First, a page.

Between 100 and 30 @ FUTURE MUSEUM

We start the year with a new exhibion at our art gallery Future Museum. On 30 January 2019, we are opening the exhibition Between 100 and 30, by artist Alexandra Croitoru, which presents the recent history trough collective memory. 

30 Jan – 29 Mar 2019
opening reception: 30 Jan / 6pm

Future Museum (Ion Ghica 11, Bucharest)
Mo – Fri | 10.00am – 4.30pm


Official celebrations and festivities have recently gained a lot of momentum. If 2018 has been marked by the Centenary commemoration, 2019 will certainly be the year remembrance of the ’89 Revolution. In this short respite between festivities, the exhibition explores artisanal methods of writing and recomposing history that lay outside of the main, official narratives.

How can several definitions of our past coexist? If we agree on the fact that the public space is represented by a spatial concept — the social sites or arenas where meanings are articulated, distributed, and negotiated via public institutions or via acts like history writing — then we have to acknowledge it is produced by a process of self-representation and self-authorization.[1] In a problematic context like the one that we are currently experiencing, our lives and sense of publicness, individuality and community is heavily compartmentalized and fragmented into multiple (public) spheres or spaces that are dependent on different experiences.[2] The official narratives are far away from the everyday realities.

The exhibition circles around A Fresco for Romania, a project developed in 2009 by Alexandra Croitoru and Ștefan Tiron in collaboration with Vasile Pop-Negreșteanu as an attempt to discuss the role of colective memory in the establishing of recent history. The public would go online to name people and events that have left a mark on the first 20 years following the Revolution, and the suggestions were included in a collage that became the first draft of a collectively drawn national fresco. Within the present exhibition, visitors are welcome to add their suggestions regarding the last 10 years that have passed since the making of the first draft, and thus become part of a non-hierarchical mechanism of arranging recent historical moments.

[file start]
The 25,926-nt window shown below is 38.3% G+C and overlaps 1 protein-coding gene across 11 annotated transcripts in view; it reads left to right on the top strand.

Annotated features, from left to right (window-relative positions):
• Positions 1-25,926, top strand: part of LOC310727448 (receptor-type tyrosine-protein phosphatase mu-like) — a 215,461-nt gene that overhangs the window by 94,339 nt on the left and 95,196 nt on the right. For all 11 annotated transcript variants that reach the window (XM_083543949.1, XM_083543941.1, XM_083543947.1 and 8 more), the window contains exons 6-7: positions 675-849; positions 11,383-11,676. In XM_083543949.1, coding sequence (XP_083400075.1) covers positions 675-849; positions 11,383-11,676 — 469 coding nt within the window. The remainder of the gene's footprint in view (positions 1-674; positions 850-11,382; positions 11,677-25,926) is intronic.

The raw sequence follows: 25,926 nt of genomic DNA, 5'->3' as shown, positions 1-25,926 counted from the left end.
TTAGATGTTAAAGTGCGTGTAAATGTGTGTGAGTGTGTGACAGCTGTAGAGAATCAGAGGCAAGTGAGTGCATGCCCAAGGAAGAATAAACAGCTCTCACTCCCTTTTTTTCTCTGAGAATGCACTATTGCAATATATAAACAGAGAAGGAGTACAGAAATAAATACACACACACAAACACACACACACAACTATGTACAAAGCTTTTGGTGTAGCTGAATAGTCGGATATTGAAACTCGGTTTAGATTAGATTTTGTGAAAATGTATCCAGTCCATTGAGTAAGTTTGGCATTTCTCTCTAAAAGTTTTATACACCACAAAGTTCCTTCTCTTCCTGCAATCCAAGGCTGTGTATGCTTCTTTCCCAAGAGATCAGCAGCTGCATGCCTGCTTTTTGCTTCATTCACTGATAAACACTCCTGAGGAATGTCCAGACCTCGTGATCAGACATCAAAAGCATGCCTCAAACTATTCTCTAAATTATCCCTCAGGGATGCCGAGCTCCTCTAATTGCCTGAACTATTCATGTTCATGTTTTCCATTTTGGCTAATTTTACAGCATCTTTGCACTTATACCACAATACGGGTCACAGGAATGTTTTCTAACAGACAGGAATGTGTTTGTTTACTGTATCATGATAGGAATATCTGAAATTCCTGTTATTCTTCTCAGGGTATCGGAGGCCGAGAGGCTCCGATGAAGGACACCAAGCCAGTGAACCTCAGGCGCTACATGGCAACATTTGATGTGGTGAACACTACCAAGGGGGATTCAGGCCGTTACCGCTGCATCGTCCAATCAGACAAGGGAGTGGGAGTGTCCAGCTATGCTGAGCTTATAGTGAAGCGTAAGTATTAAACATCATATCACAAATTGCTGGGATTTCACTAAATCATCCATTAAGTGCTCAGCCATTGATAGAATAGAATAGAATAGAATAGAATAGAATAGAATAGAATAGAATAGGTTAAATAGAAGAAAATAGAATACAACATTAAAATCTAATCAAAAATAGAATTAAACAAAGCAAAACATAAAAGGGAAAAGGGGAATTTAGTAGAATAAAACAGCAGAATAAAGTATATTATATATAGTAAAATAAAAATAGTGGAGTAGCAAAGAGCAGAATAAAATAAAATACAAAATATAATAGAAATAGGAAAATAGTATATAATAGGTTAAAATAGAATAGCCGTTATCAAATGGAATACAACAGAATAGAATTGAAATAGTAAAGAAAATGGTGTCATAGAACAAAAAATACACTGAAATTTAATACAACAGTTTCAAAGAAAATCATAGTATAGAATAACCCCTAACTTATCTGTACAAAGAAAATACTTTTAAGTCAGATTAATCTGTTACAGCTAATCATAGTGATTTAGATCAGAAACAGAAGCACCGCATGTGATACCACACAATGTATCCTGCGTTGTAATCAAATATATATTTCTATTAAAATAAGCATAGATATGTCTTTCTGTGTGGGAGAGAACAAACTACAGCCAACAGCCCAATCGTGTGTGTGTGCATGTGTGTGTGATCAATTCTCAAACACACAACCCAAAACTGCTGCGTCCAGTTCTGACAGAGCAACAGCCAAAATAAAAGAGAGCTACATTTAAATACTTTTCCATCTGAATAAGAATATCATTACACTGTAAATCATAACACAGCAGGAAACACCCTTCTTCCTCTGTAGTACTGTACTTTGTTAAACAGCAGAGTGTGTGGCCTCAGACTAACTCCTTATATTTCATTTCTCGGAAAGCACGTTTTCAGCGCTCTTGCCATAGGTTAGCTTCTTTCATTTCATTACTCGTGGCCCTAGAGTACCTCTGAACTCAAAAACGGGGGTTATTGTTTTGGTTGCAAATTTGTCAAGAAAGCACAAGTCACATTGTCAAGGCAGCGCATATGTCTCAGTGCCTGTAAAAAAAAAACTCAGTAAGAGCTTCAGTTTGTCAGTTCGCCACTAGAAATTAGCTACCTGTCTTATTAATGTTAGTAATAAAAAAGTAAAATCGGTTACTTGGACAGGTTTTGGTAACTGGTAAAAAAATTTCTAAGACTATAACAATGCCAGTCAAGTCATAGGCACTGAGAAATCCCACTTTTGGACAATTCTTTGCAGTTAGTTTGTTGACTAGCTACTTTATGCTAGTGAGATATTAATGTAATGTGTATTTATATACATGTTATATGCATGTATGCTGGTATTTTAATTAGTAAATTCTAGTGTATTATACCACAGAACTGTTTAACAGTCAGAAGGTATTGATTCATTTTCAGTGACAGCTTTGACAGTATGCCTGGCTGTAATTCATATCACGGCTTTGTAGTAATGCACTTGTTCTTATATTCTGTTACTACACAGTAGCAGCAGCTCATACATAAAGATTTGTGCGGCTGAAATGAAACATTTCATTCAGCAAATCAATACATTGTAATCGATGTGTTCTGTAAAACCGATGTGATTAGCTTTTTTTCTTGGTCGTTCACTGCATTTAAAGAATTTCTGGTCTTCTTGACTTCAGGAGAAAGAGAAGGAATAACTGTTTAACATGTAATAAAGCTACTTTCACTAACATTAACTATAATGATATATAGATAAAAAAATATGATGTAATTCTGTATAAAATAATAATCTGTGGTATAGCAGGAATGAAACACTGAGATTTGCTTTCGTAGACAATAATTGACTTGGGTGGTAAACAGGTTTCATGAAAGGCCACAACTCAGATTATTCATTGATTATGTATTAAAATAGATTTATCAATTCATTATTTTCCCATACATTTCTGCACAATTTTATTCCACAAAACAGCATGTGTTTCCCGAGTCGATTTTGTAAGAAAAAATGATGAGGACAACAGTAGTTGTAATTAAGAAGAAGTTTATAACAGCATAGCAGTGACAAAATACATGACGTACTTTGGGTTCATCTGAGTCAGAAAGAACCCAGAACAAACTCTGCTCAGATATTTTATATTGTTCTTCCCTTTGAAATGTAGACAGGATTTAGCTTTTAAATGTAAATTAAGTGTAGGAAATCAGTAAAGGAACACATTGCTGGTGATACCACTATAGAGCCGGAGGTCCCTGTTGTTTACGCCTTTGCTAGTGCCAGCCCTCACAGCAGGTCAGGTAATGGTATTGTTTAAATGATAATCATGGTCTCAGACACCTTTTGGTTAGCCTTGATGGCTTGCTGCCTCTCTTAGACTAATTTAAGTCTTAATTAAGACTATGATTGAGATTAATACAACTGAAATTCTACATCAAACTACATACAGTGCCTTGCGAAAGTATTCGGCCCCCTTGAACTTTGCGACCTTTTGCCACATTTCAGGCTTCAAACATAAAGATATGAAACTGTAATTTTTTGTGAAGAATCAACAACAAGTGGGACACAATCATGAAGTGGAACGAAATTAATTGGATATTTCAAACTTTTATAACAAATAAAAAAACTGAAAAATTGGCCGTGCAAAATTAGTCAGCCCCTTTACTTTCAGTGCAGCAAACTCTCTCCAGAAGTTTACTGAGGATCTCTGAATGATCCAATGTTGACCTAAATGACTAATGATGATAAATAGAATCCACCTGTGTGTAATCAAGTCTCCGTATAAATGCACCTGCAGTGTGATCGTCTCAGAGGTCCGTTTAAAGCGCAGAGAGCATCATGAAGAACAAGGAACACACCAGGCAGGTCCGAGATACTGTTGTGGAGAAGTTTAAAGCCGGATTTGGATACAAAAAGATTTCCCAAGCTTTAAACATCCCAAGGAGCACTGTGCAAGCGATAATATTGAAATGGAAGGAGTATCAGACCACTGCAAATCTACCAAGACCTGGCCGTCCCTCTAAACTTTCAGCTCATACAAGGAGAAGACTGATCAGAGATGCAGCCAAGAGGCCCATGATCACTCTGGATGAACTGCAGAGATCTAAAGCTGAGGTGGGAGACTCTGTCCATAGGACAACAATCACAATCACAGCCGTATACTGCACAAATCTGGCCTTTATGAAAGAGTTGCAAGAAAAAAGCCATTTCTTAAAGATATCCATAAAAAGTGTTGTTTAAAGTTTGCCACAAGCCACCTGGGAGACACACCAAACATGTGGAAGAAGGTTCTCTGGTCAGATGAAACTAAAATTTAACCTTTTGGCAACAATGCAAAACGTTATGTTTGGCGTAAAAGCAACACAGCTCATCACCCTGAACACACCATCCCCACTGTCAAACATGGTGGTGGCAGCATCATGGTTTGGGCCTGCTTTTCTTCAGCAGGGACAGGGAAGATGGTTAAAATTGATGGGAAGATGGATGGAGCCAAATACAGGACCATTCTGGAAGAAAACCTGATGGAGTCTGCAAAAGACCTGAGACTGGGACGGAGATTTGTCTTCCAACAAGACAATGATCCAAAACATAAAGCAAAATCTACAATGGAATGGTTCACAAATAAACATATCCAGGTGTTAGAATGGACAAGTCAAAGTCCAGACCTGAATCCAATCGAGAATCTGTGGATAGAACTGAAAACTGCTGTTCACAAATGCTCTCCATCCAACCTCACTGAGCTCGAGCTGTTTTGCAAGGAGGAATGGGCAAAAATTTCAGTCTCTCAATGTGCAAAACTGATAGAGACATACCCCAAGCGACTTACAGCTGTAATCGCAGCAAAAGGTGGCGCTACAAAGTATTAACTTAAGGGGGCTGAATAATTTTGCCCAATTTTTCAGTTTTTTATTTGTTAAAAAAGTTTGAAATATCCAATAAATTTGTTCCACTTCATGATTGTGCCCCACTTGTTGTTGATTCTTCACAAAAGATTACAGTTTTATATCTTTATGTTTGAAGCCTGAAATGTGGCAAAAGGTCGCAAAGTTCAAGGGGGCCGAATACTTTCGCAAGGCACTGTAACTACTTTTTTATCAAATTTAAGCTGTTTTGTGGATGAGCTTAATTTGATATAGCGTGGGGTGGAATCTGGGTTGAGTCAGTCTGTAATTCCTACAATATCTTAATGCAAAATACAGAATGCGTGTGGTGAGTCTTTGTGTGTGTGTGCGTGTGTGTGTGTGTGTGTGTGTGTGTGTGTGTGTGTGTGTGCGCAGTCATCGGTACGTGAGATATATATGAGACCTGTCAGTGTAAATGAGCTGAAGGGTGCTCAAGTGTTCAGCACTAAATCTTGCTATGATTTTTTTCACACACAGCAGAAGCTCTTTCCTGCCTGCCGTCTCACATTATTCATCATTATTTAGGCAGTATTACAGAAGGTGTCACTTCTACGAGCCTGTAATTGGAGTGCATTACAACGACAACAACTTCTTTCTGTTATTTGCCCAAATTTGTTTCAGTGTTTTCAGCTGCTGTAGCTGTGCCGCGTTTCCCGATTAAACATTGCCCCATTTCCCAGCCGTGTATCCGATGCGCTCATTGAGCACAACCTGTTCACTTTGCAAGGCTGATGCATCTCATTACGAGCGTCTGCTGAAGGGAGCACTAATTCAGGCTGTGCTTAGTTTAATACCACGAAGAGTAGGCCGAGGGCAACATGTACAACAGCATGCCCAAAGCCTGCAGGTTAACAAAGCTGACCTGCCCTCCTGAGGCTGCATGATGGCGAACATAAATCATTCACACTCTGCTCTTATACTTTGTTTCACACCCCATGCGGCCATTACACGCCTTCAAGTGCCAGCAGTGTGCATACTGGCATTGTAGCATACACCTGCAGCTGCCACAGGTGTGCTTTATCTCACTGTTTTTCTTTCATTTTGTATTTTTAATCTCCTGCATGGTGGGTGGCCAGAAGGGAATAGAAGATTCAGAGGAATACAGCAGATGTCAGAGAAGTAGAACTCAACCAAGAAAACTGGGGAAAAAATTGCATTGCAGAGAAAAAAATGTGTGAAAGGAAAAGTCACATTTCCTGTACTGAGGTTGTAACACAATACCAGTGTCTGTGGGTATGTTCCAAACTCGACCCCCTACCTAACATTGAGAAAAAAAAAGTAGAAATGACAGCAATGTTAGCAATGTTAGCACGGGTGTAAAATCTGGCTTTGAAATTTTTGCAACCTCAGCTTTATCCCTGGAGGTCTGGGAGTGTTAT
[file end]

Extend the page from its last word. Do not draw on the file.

As an alternative to focusing on iconic political events and personalities (perceived in positive or negative light), the show features two reproductions selected from the Mihai Oroveanu Image Collection, communist propaganda collages that honor work and ordinary people. Alongside these representation models connected to collective memory and political propaganda, in the exhibition are presented two installations that showcase extremely subjective historical reconstructions. The first one displays an inter-war period scrapbook produced by an unknown author by mixing cut-outs from various publications centred on the topic of national and international history with personal or everyday life elements. The second one is constructed around an impressive archive of television news broadcasts, recorded on video tapes and DVDs by doctor Florin Gâldău starting in the 2000s, now part of the collection of the National Centre for Documentation, Research and Public Information on Romanian Revolution of December 1989 in Timișoara. The attempt to extract relevant episodes from the daily flux of information in order to place them into a cronological narrative produces a doubly mediated reality – a politicised history written by mass-media and edited by the author of the archive.

All of these deviations from the official canon of national history have the potential to undermine the monopoly of the official voices, which select and use historical events only to preserve and modulate their power. In the context of present nationalism, when our rights and possibilities to interfere into public discussion are limited, the exhibition can become a space for reflection and productive distrust that is so necessary in a time of official celebrations and festivities run amok.


Special thanks: Serioja Bocsok, Cristina Cojocaru, Grațian Gâldău, Emil Ghiţă, Cătălin Năstăsoiu, Vasile Pop-Negreșteanu, Anca Oroveanu, Andrei Pripasu, Magda Radu, Ștefan Sava, Ștefan Tiron, Ovidiu Ştefan Toader

Alexandra Croitoru is a visual artist based in Bucharest. Between 1993 and 1998 she studied at the National Academy of Arts Bucharest and since 1999 she has been teaching at the Photo-Video department of the same institution. Her projects have been presented in exhibitions organized by institutions such as Kunsthalle Winterthur, MNAC Bucharest, Bucharest, Club Electroputere Craiova, MUMOK Vienna, Zachęta National Gallery of Art Warsaw, Shedhalle Zürich, Casino Luxembourg, Künstlerhaus Bethanien Berlin, Salon of the Museum of Contemporary Art Belgrade, Kunsthallen Nikolaj Copenhagen, Centre for Contemporary Art Plovdiv, Kunsthalle project space Vienna, Brukenthal Museum Sibiu, among other. Her PhD research (2010/2014 UNArte Bucharest) was focused on the “nationalization” of Brancusi in Romania and was the starting point for the book she published in 2015—Brancusi. An Afterlife (IDEA Cluj & Archive Books Berlin). She is a founder of the independent art space Salonul de proiecte Bucharest, a platform for art production and research. Since 2011 she has been co-curating its public program and editing its publications.


This event is organised by Future Museum (Czech Centre Bucharest),  with the support of The Image Collection Mihai Oroveanu.

Event supported by Budweiser Budvar.

Facebook event here.

Media partners: AGERPRES, Dilema Veche, The Romania Journal, Radio România Cultural, The Institute, TANĂNANA, TVR, Observator Cultural, Revista Arta, Revista Zeppelin, Ziarul Metropolis, Igloo Media

[1]    Simon Sheikh. Public Spheres and the Functions of Progressive Art Institutions

[2]    Oskar Negt and Alexandr Kluge. Public Sphere and Experience